In the generics manifesto
conditional conformances via protocol extensions is under unlikely.
The manifesto notes:
"This is an extremely powerful feature: is allows one to map the
abstractions of one domain into another domain (e.g., every Matrix is
a Graph). However, similar to private conformances, it puts a major
burden on the dynamic-casting runtime to chase down arbitrarily long
and potentially cyclic chains of conformances, which makes efficient
implementation nearly impossible."
Correct me if I’m completely wrong here but I think this is a super
useful feature and is worth talking about.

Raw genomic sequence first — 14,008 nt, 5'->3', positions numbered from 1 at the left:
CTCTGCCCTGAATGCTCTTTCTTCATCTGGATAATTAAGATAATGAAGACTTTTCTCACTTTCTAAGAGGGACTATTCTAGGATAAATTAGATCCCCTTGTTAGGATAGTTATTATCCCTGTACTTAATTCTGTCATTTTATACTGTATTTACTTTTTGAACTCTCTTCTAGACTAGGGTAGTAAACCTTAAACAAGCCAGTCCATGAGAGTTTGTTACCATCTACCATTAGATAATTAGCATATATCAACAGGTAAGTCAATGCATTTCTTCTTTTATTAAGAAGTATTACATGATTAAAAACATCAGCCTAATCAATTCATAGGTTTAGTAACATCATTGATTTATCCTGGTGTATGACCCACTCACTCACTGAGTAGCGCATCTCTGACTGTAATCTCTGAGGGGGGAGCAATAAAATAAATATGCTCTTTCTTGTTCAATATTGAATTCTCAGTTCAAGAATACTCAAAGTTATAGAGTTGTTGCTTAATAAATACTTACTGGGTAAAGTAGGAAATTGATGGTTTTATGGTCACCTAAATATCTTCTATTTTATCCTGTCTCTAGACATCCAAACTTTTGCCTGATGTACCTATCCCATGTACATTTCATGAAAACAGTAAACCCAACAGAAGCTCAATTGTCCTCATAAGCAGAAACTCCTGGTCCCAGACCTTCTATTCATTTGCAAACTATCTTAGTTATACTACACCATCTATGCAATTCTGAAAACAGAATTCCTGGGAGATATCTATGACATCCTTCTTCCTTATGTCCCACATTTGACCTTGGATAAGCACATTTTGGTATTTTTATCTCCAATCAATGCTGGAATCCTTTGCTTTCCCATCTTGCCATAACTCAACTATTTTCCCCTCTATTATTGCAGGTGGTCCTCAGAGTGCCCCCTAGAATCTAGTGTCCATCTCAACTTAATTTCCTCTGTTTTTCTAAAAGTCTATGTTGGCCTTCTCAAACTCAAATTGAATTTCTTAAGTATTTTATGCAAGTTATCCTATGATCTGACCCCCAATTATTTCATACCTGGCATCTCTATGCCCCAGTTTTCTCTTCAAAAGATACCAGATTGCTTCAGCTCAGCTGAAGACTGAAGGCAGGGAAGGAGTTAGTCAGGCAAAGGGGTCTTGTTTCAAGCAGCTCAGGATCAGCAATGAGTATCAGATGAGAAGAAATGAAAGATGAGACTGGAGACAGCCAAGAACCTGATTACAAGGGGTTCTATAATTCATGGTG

Firstly why its super useful if not immediately clear is cause you can
do neat things like:
extension Collection : Equatable where Element: Equatable
And you can even make protocols in a module that you did not write
conform to an arbitrary other protocol and give it a default
I was wondering why this would put any more of a burden on the runtime
than simple inheritance of protocols. The way this could be
implemented is to augment the ConformanceTable for nominal types by
looking up its protocol extension’s inheritance clauses. I can
definitely see this impacting compile time but I don’t see why runtime
performance will be any different than simple inheritance. Further,
cyclic chains can be detected and broken (compiler error) during the
second pass of semantic analysis.
I had a (perhaps naïve) implementation here:
https://github.com/apple/swift/pull/2233 and I think now would be a
great time to talk about such a feature.
Its possible I completely overlooked something but I would like a more
a detailed explanation about why this isn’t possible.